When the cartons are packed with the flaps in upstanding position as in Fig. 1, accord? ing to the prior method of packing, there is a serious disadvantage in using them accord ing to the above mentioned modern technique, because the flaps of all of these cartons must be turned downwardly immediately prior to filling the cartons, and this is a time consuming operation. Furthermore, it is somewhat awkward to hold the flaps downwardly after they have been turned down and while the cartons are being filled, because the flaps normally havea tendency to spring upward again to their upstanding position.

To remedy this diffieulty, the present invention provides an improved package of cartons and an improved method of packing cartons, which greatly simplifies the proceedure and also saves space in transporting the unfilled cartons. According to this present invention, the cartons are stacked in nested relation as before, in many instances this .stacking being accomplished by the machine which manufactures the cartons. The'fiaps 11 on the cartons are turned downwardly to a position such as shown in Fig. 2, instead of being permitted to remain in their normal i upstanding position, and the nested stack of cartons With turned down flaps is then enveloped in suitable wrapping means 12, preferably in the form of a tubular member of frangible material such as wrapping paper.

This tubular enveloping member 12 not only serves as a wrapper for the stack of cartons, but further performs the important function of holding the flaps in the downturned position illustrated in Fig. 2. The wrapper may be made up in tubular form before the carleft open, as in Fig. 2, so that when it is desired to use the cartons theymay simply be pushed out through an open end of the wrapper, or the ends may be closed in any suitable manner if preferred. If it is not desired to wrapper, the frangible nature of the wrapper makes it easy to tear it open in order to remove the cartons in any desired manner.

When the carton flaps are confined in their downturned position in this manner during the time it takes to transport them from the carton factory to the ice cream establishment where they are used, the flaps tend to acquire a permanent set, so that when released from the wrapper 12 they no longer'tend to spring push the cartons out through the end of the up to their initial upstanding position as shown in Fig. 1, but only to an intermediate position such, for example, as that illustrated in Fig. 3. This intermediate position to Which they return when released is found to be usually a position sloping downwardly from the top of the carton, as plainly illustrated in Fig. 3, so that it is a comparatively easymatter to turn the flaps completely downwardly if desired. Furthermore, merely bringing two cartons laterally toward each other will automatically depress the contacting flaps of both cartons and permit the cartons to be moved tightly together. If it is desired to hold thefiaps turned completely downwardly along the sides of the carton, this can be done relatively easily because the permanent set acquired by the flaps has greatly reduced'the force with which they tend to spring back, and thus less force is required to hold them in downturned position,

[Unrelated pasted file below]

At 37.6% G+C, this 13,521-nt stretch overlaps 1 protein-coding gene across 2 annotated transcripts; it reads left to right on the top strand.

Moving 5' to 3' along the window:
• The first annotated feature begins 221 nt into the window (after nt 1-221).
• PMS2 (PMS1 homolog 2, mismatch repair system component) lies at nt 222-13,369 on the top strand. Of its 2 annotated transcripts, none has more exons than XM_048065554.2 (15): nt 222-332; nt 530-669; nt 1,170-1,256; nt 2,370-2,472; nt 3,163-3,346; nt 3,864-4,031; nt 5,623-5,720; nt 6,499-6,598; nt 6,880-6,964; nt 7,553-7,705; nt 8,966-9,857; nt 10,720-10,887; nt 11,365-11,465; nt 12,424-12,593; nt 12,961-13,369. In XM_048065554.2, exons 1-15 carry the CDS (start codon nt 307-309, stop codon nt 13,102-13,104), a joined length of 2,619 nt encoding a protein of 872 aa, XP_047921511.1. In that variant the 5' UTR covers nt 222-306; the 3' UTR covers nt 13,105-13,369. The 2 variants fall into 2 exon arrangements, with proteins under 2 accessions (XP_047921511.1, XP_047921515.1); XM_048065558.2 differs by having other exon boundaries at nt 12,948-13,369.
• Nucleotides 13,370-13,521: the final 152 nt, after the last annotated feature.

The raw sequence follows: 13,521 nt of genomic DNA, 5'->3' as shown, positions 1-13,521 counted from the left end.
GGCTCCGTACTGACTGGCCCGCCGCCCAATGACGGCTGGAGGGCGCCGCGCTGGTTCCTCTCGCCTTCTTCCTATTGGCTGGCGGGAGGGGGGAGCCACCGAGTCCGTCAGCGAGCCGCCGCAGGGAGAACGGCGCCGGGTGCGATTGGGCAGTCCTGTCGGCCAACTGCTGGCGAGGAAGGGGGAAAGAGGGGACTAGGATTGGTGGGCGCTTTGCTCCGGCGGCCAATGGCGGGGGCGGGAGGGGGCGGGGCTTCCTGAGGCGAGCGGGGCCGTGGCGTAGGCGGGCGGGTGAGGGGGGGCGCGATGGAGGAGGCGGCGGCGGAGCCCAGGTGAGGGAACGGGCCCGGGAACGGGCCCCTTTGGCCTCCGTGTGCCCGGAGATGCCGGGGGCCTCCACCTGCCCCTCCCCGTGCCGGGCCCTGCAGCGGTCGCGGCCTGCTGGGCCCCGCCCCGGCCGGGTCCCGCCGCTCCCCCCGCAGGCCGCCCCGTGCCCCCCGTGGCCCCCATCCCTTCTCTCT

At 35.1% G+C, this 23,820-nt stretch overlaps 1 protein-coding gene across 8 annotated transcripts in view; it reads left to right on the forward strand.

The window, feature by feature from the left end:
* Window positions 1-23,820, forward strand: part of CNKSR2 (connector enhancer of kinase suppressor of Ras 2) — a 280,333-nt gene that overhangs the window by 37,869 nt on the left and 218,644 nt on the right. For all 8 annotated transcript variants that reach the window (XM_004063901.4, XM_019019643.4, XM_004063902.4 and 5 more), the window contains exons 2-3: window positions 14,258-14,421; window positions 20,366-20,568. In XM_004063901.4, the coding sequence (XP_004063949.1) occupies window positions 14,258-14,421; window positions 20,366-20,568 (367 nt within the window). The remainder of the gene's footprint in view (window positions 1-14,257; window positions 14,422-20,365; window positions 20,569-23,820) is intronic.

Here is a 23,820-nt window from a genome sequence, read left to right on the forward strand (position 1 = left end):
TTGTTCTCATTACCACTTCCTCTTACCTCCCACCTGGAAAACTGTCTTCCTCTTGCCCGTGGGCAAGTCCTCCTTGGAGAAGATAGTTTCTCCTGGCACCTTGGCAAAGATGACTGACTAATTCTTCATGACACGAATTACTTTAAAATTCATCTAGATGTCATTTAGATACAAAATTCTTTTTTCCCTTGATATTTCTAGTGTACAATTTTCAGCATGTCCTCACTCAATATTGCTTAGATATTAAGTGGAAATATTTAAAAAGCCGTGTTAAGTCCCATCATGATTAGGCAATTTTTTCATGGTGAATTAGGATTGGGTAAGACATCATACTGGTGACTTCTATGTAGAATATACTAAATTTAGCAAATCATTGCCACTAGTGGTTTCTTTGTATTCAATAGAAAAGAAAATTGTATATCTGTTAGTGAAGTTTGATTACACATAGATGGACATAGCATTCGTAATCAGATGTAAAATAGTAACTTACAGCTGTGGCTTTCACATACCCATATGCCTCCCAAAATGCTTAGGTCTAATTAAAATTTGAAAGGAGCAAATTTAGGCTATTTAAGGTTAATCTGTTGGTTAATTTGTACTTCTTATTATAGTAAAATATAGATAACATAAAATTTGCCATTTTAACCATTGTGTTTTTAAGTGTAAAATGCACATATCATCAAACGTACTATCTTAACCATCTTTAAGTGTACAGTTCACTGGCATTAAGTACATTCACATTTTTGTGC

Furthermore, this improved carton package requires less space for a given number of cartons than the prior package, because each stack of cartons is shorter by the length of the flaps, and is not materially larger in diameter.

When cartons are packed according to the present invention, they are removed from the wrapper by the ice cream manufacturing establishment or wherever else they are to be used, and can then be employed immediately for their intended purpose without the time consuming operation of turning down the flaps by hand and without the necessity of awkwardly holding them down after they are turned down.

While one embodiment of the invention has been disclosed, it is to be understood that the inventive idea may be carried out in a number of ways.

This application is therefore not to be limited to the precise details described, but is intended to cover all variations and modifications thereof falling within the spirit of the invention or the scope of the appended claims.

We claim:

l. A package of cartons of folded sheet material comprising a series of nested cartons having closure flaps normally tending to assume an upstanding position, said flaps being turned downwardly, and a wrapper enveloping'said cartons and holding said flaps in downturned position.

2. A package of cartons of folded sheet material comprising a series of nestedcartons having closure flaps normally tending to assume an upstanding position, said flaps be ing turned downwardly, and a tubular member of paper enveloping said cartons and holding said flaps in downturned position] CHARLES B. KLEFEKER. JOHN P. SHEARER.

Referenced by
Citing PatentFiling datePublication dateApplicantTitle
US2570167 *Oct 25, 1949Oct 2, 1951Bloomer Bros CoCarton dispenser
US4498585 *Dec 23, 1983Feb 12, 1985International Paper CompanyDenesting paperboard container
US4572374 *Aug 21, 1984Feb 25, 1986Sirotkin Karl MContainer
Classifications
U.S. Classification206/518, 206/517
International ClassificationB65D59/04, B65D59/00
Cooperative ClassificationB65D59/04
European ClassificationB65D59/04